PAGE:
indifference to the plaintiff's constitutional rights; and (4) that the policy is the moving force

behind the constitutional violation. See Plumeau v. School Dist. #40 County of Yamhill, 130 F.3d

432, 438 (9th Cir. 1997). Plaintiff has not made any such allegations. The municipal defendant is

dismissed. Plaintiff is granted leave to file an amended complaint in which he may attempt to

allege a Monell claim against Contra Costa County.

CONCLUSION

1.

The complaint is DISMISSED with leave to amend so that plaintiff may attempt to

state a claim against the municipality and so that he may attempt to provide the true names of the

defendants identified in his complaint as Doe Deputies.

2.

The amended complaint must be filed no later than July 31, 2013, and must include

the caption and civil case number used in this order (13-cv-01022-JST (PR)) and the words


him or her would be without prejudice, he is cautioned that a statute of limitations restricts the
time within which a § 1983 action may be filed and may impair his ability to bring an action
against them later. The statute of limitations for a § 1983 action is two years; that period may be
extended, however, with tolling of the limitations period for, among other things, continuous
imprisonment or the pendency of criminal charges that relate to the claims filed. See Elliott v.
City of Union City, 25 F.3d 800, 802 (9th Cir. 1994); Cal. Civ. Proc. Code §§ 335.1, 352.1; Cal.
Gov't. Code § 945.3. The Court expresses no opinion whether there are grounds for tolling here.


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Case3:13-cv-01022-JST Document4 Filed06/04/13 Page4 of 4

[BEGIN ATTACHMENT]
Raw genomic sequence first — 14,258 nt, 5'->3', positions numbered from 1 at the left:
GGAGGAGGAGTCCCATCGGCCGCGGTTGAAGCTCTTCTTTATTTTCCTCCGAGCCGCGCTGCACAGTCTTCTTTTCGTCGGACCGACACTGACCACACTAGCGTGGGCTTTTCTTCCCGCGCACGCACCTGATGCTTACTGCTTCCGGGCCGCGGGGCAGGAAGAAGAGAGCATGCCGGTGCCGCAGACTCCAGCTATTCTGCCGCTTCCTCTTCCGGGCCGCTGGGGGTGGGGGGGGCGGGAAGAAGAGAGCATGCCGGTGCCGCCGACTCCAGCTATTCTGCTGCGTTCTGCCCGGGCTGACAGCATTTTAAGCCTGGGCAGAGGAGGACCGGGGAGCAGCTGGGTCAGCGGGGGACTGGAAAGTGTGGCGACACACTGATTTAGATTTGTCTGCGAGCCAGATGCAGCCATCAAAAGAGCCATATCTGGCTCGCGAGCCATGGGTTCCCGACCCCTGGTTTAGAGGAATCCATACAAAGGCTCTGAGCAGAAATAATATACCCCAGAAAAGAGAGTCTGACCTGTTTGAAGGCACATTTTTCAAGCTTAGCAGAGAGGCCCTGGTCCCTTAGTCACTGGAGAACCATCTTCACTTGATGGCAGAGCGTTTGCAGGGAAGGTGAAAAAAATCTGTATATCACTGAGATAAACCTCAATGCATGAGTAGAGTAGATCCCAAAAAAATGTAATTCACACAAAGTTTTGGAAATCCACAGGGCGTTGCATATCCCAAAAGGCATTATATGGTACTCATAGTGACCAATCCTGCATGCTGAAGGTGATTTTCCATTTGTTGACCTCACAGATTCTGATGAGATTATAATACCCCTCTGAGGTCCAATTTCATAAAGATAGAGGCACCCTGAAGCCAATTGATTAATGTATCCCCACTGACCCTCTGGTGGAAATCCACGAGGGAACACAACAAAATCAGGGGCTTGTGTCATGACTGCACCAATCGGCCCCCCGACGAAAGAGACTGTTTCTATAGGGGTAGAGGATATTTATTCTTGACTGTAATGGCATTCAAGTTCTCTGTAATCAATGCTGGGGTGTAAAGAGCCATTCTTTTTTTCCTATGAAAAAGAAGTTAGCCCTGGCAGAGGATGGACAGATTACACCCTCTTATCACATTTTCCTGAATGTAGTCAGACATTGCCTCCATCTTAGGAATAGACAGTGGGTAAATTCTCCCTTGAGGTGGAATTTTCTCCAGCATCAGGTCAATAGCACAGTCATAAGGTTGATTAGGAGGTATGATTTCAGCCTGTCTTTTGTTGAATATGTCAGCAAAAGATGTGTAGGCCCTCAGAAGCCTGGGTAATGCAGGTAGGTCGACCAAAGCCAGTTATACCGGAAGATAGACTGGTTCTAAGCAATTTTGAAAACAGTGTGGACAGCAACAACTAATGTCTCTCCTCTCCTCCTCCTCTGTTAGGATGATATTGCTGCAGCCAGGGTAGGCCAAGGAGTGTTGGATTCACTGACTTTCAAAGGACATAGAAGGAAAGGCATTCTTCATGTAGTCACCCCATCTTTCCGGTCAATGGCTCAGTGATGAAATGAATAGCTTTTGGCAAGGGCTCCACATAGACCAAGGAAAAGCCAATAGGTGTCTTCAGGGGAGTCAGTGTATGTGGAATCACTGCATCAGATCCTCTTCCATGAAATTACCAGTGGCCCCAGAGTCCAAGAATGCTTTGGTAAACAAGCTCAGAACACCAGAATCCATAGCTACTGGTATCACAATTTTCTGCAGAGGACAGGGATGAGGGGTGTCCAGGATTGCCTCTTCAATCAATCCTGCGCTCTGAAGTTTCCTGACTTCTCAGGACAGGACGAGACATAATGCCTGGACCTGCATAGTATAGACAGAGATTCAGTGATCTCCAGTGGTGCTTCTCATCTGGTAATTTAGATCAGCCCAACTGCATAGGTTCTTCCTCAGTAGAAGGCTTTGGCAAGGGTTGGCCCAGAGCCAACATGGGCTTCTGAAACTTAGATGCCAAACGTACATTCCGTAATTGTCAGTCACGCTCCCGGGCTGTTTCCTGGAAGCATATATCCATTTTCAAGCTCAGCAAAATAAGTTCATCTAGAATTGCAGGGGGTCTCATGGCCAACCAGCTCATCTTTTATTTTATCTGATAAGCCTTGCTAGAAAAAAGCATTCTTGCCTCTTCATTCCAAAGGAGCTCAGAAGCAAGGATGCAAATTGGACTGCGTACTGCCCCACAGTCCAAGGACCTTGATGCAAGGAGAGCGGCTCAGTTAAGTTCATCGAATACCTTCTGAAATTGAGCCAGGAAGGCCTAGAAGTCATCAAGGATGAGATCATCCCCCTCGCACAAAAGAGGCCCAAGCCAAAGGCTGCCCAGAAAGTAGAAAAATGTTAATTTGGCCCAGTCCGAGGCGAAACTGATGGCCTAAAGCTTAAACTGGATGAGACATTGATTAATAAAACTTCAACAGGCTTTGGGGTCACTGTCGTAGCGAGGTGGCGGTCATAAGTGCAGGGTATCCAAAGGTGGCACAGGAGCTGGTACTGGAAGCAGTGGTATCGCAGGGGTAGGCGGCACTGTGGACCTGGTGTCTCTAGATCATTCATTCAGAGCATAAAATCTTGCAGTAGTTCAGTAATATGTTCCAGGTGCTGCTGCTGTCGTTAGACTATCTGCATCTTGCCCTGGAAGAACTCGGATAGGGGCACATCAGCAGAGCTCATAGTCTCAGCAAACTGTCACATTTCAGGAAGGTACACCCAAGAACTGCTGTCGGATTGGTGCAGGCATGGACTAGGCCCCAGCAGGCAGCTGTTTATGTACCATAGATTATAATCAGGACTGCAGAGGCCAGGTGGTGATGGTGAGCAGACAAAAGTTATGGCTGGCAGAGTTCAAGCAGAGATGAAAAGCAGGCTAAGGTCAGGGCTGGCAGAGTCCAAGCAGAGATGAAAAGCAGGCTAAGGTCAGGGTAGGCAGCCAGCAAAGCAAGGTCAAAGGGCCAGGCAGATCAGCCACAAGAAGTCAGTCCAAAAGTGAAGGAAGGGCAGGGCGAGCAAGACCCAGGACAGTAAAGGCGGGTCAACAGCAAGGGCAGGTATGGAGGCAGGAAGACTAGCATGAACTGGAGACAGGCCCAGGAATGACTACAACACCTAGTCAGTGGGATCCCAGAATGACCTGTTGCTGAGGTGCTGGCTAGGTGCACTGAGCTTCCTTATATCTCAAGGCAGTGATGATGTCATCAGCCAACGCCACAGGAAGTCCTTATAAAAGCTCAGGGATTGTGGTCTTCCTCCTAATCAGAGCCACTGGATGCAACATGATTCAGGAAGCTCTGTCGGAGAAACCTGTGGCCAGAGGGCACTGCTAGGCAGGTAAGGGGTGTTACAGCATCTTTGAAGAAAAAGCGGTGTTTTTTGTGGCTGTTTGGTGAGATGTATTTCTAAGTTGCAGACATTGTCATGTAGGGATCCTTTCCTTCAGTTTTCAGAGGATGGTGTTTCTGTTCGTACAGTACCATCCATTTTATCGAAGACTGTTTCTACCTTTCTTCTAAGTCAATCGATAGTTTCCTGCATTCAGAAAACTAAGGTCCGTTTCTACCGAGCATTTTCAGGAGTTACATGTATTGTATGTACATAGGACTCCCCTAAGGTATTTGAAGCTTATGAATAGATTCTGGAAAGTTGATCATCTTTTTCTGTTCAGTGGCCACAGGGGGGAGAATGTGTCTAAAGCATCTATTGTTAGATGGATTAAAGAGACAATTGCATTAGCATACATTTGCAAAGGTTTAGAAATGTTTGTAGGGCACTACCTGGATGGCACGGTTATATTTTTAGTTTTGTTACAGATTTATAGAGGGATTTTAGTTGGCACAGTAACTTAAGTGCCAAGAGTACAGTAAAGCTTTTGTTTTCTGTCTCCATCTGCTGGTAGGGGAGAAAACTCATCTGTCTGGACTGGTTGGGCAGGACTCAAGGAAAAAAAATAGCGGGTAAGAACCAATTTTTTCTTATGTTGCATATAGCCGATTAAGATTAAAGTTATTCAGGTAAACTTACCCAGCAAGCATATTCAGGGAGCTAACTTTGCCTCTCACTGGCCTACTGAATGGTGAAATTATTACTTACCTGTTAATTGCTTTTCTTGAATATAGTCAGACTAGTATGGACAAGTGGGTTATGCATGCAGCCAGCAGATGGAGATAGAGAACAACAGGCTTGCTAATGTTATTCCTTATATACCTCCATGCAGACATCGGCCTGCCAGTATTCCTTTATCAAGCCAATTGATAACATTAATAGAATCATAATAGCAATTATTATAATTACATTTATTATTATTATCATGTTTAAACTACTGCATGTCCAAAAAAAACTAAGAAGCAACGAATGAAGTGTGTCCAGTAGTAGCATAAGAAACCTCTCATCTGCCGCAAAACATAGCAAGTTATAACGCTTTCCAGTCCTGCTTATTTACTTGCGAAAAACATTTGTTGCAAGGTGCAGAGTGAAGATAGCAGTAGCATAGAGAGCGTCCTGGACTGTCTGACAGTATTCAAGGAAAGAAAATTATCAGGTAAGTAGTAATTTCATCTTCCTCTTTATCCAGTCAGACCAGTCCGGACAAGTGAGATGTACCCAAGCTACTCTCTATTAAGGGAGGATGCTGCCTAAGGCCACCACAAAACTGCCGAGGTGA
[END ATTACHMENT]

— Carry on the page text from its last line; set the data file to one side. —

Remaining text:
AMENDED COMPLAINT on the first page. Plaintiff may not incorporate material from the prior

complaint by reference. Failure to file the amended complaint by the deadline will result in

the dismissal of the action. The Clerk of the Court shall send plaintiff a blank civil rights form

along with his copy of this order.

3.

Plaintiff is advised that an amended complaint supersedes the original complaint.

"[A] plaintiff waives all causes of action alleged in the original complaint which are not alleged in

the amended complaint." London v. Coopers & Lybrand, 644 F.2d 811, 814 (9th Cir. 1981).

Defendants not named in an amended complaint are no longer defendants. See Ferdik v. Bonzelet,

963 F.2d 1258, 1262 (9th Cir. 1992).





4.

It is plaintiff’s responsibility to prosecute this case. Plaintiff must keep the Court

informed of any change of address by filing a separate paper with the Clerk headed "Notice of

Change of Address," and must comply with the Court's orders in a timely fashion. Failure to do so

may result in the dismissal of this action for failure to prosecute pursuant to Federal Rule of Civil

Procedure 41(b).

IT IS SO ORDERED.

Dated: June 4, 2013

______________________________________

JON S. TIGAR

United States District Judge